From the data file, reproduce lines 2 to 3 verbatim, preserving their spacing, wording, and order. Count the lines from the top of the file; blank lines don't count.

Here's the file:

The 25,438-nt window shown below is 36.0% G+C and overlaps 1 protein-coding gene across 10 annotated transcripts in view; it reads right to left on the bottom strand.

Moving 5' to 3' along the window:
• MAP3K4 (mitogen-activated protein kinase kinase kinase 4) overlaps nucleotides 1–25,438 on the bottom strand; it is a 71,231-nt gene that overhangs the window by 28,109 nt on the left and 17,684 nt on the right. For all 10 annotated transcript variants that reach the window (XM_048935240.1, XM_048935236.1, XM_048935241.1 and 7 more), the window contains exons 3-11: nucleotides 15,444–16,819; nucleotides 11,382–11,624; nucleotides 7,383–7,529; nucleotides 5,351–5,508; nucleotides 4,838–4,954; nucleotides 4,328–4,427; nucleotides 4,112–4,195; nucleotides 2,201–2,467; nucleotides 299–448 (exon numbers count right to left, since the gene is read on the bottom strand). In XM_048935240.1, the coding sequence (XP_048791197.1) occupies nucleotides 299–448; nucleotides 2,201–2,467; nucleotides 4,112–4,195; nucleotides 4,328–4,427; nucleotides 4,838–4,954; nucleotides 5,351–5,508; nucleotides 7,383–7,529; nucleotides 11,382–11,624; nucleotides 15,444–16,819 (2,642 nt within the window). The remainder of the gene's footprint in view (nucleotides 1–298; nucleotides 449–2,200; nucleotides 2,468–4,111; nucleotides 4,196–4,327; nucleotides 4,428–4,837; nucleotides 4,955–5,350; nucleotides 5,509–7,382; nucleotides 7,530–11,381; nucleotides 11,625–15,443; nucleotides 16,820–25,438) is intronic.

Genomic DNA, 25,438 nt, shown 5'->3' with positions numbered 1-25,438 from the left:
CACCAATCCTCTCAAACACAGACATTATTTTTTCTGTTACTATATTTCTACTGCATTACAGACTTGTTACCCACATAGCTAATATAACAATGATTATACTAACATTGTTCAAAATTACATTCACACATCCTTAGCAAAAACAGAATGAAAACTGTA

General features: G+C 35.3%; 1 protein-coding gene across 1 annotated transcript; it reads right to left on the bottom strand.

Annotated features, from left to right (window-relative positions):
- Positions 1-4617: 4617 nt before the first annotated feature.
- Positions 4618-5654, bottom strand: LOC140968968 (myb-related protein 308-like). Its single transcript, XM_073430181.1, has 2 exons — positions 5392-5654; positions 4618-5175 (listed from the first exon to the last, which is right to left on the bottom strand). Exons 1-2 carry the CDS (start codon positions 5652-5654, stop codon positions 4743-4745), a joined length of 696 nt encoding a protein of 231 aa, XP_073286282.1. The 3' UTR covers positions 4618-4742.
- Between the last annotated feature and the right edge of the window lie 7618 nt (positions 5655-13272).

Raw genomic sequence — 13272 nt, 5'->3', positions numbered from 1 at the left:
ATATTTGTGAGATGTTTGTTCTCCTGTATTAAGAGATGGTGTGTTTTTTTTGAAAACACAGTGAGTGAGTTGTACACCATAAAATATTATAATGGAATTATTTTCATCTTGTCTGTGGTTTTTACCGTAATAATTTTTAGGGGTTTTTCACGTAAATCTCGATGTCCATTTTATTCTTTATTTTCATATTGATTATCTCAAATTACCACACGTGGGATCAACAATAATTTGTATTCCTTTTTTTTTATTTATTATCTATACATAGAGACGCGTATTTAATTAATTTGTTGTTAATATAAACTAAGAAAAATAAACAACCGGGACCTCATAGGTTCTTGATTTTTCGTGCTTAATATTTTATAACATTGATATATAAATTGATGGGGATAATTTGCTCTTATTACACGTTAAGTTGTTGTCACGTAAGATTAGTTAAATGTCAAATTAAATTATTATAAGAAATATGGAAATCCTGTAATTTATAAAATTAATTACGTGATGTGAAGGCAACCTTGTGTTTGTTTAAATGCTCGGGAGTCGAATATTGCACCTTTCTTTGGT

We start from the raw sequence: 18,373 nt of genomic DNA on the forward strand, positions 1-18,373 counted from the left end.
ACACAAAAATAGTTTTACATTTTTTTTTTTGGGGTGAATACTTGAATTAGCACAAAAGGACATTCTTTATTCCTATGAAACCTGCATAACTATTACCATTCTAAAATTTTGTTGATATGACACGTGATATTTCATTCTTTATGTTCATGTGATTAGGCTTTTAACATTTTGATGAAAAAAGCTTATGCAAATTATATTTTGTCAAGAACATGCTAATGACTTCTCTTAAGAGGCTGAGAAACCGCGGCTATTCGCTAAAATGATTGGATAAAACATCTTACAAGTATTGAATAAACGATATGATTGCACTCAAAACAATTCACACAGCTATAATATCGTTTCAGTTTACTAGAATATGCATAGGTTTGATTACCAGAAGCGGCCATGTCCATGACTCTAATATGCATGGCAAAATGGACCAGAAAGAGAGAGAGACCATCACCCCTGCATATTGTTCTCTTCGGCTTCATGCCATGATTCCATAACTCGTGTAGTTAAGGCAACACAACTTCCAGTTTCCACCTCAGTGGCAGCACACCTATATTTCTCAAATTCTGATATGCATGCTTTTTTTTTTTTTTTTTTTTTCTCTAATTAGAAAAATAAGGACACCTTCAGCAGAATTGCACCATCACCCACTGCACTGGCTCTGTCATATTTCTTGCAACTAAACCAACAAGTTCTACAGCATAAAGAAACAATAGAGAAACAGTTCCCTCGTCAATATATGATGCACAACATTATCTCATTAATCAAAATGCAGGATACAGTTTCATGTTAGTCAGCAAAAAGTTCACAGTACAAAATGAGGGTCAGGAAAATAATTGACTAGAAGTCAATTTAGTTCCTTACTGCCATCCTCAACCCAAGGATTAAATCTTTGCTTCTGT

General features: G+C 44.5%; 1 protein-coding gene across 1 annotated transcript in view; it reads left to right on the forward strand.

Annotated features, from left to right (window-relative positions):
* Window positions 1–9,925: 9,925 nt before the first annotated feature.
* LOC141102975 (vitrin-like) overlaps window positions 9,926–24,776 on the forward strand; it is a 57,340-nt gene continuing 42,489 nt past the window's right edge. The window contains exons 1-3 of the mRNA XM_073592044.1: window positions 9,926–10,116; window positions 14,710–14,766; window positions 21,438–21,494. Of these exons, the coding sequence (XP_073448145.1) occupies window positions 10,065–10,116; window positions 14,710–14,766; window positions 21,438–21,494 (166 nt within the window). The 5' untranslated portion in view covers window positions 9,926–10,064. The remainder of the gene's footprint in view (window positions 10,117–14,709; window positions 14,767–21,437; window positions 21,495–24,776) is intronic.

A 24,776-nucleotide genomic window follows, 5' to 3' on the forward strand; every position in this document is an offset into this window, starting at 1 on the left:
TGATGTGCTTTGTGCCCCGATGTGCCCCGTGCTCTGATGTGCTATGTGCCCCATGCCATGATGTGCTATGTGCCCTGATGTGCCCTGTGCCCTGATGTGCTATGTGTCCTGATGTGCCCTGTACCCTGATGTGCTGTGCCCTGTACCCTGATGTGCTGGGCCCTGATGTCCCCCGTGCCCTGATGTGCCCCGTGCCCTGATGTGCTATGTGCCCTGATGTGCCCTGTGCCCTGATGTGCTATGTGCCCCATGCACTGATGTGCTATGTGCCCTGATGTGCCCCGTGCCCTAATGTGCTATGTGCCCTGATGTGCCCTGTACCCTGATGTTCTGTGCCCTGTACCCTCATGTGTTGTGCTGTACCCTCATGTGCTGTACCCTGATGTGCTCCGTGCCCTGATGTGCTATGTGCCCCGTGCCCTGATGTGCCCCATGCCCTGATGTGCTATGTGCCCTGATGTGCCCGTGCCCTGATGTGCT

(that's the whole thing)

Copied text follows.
Moving 5' to 3' along the window:
• MAP3K4 (mitogen-activated protein kinase kinase kinase 4) overlaps nucleotides 1–25,438 on the bottom strand; it is a 71,231-nt gene that overhangs the window by 28,109 nt on the left and 17,684 nt on the right. For all 10 annotated transcript variants that reach the window (XM_048935240.1, XM_048935236.1, XM_048935241.1 and 7 more), the window contains exons 3-11: nucleotides 15,444–16,819; nucleotides 11,382–11,624; nucleotides 7,383–7,529; nucleotides 5,351–5,508; nucleotides 4,838–4,954; nucleotides 4,328–4,427; nucleotides 4,112–4,195; nucleotides 2,201–2,467; nucleotides 299–448 (exon numbers count right to left, since the gene is read on the bottom strand). In XM_048935240.1, the coding sequence (XP_048791197.1) occupies nucleotides 299–448; nucleotides 2,201–2,467; nucleotides 4,112–4,195; nucleotides 4,328–4,427; nucleotides 4,838–4,954; nucleotides 5,351–5,508; nucleotides 7,383–7,529; nucleotides 11,382–11,624; nucleotides 15,444–16,819 (2,642 nt within the window). The remainder of the gene's footprint in view (nucleotides 1–298; nucleotides 449–2,200; nucleotides 2,468–4,111; nucleotides 4,196–4,327; nucleotides 4,428–4,837; nucleotides 4,955–5,350; nucleotides 5,509–7,382; nucleotides 7,530–11,381; nucleotides 11,625–15,443; nucleotides 16,820–25,438) is intronic.